This is a slight sketch of the change of labor and relations for a single grade. It would, of course, be understood that the successive grades above should be responsible, first, for securely retaining all that had been acquired through such watchfulness and faithfulness, in the school below. And here grave responsibilities open upon us. For, with each ascending grade, the advancing age of the pupil requires a new exertion of restraining and controlling power to hold him steadfastly in the paths of uprightness. And if this is not done, what shall be said of the teacher or grade where the failure was made? If, after the work in the lower grades had been faithfully, skillfully, nobly done, such a calamity should occur midway between the Primary and High School, what a shock would thereby be given to our system! What breaking of arteries or snapping of nerves would produce such a sensation? How could society be compensated for such losses? How could the teachers of the grades below find consolation for their lost labor and treasures ? When the schools below fail to give cach their proper quantity and quality of instruction in the sciences, the schools above are seriously and unjustly embarrassed by the culpable neglect. But what shall be thought of offering to the higher grades damaged characters and corrupting influences? And if the grand failure should occur at the High School-if, standing at the head of the system, it should have low conceptions of its position or its duties, or, still further, knowing its responsibilities, it should fail to meet them, and the good principles which had been so assiduously, so tenderly, through long years, 80 faithfully inwrought, be there dissipated, scattered to the four winds of heaven, how should the loss be estimated? If it were the sentiment of onr people, that the crowning excellence of our free public school system was to prepare noble men and women for our country and the world, how keenly would the disappointment be felt if there should be found want of skill, want of profound sense of obligation -want of complete and triumphant success in the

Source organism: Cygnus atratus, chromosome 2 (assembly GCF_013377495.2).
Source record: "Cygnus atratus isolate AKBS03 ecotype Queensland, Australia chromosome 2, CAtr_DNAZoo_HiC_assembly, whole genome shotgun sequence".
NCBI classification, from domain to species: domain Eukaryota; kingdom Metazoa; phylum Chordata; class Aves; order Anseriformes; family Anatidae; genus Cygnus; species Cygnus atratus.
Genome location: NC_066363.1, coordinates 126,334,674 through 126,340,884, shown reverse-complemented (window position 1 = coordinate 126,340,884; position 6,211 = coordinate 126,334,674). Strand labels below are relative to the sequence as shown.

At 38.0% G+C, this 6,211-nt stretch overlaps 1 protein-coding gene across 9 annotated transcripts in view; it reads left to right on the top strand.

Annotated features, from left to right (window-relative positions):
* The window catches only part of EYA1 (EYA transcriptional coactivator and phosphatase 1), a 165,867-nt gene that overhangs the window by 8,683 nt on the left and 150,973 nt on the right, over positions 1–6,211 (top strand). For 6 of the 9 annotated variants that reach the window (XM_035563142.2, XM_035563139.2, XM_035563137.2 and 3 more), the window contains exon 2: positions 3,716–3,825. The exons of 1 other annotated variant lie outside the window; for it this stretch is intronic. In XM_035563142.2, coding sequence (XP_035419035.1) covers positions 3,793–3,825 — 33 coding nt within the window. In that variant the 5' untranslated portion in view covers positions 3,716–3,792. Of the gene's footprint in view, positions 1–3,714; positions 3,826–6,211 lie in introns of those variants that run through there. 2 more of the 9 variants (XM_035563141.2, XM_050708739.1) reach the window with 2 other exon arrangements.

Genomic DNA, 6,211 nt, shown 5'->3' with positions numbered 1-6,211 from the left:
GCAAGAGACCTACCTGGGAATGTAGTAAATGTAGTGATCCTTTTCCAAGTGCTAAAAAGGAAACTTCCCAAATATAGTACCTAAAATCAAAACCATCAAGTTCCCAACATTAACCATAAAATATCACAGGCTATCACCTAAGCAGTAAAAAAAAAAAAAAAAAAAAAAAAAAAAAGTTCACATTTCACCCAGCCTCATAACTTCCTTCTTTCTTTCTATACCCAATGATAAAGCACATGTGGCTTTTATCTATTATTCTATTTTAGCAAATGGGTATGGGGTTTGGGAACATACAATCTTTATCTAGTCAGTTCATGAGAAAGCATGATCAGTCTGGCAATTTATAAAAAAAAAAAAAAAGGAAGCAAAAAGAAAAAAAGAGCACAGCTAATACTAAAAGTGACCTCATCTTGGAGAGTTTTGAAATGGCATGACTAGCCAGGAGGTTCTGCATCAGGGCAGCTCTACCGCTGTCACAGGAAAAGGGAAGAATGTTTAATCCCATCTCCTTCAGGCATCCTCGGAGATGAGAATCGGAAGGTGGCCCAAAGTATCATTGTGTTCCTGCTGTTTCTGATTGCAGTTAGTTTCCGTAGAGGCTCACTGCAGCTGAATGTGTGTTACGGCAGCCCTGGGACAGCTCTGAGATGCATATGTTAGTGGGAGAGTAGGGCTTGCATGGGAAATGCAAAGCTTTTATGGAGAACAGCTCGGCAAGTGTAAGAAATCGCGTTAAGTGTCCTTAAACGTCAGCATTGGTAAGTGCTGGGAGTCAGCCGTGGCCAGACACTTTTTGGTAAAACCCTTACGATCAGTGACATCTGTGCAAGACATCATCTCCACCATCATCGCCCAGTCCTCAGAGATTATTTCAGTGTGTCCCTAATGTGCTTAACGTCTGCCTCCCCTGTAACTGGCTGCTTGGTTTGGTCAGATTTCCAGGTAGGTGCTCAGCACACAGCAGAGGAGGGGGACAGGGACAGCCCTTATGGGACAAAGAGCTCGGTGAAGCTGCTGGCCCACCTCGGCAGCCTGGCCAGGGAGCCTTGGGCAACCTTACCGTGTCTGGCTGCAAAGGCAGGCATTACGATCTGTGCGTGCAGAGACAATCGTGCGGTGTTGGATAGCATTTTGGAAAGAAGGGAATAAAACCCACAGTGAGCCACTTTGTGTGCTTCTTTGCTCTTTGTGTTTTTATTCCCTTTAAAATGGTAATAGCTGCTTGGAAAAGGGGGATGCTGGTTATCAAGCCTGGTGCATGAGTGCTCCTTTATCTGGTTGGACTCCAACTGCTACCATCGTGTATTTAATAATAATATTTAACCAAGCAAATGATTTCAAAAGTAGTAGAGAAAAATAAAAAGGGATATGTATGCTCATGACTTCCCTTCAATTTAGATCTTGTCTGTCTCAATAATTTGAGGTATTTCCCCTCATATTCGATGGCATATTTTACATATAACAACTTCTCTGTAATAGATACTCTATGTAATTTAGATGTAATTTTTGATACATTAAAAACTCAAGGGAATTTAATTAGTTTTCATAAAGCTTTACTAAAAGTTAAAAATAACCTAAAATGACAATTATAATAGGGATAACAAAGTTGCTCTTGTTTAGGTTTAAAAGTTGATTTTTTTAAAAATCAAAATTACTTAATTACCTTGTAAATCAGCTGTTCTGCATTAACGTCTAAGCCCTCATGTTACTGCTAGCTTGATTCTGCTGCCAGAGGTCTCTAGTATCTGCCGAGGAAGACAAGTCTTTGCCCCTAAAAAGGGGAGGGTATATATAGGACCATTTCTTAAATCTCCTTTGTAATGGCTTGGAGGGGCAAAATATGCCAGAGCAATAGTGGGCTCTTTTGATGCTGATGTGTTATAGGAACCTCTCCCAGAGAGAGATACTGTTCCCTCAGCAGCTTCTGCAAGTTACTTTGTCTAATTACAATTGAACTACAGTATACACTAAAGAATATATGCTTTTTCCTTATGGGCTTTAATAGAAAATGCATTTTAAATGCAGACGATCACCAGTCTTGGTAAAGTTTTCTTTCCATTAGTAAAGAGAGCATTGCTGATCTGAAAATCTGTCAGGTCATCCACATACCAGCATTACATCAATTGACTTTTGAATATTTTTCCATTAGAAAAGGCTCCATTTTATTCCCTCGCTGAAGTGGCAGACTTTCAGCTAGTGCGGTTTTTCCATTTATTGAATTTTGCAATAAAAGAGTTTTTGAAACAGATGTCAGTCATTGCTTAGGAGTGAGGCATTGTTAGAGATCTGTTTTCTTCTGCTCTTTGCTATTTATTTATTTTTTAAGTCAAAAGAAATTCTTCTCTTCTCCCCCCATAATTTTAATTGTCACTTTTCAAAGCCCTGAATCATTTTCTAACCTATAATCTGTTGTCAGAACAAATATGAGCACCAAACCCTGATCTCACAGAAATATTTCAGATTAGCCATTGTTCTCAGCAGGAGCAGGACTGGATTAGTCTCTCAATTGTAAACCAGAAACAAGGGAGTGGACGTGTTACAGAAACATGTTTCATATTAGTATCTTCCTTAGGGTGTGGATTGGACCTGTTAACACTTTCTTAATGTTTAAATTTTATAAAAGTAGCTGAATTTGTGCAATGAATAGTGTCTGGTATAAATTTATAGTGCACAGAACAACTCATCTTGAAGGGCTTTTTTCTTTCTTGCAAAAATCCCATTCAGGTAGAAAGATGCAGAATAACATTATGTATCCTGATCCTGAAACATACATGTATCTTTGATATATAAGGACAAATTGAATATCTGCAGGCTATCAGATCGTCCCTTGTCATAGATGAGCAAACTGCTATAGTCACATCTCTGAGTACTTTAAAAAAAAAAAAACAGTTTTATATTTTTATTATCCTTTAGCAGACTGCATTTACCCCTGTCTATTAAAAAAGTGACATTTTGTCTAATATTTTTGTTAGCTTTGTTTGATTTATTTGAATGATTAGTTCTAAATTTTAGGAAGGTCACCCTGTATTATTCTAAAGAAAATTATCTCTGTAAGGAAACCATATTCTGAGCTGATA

particular department where all these qualities were demanded in the highest perfection!

I have hastily glanced at a few points of advantage and changes of relations among our school grades and teachers, which the proposed end of school instruction would involve. There are also some other important relations to be stated, some other advantages to be gained, and also some further objections to be met. The more full discussion of these topics may be given when it shall seem to be demanded.

It will be seen that I am now seeking a new contract, or rather new conditions to a former contract, between teachers and the public.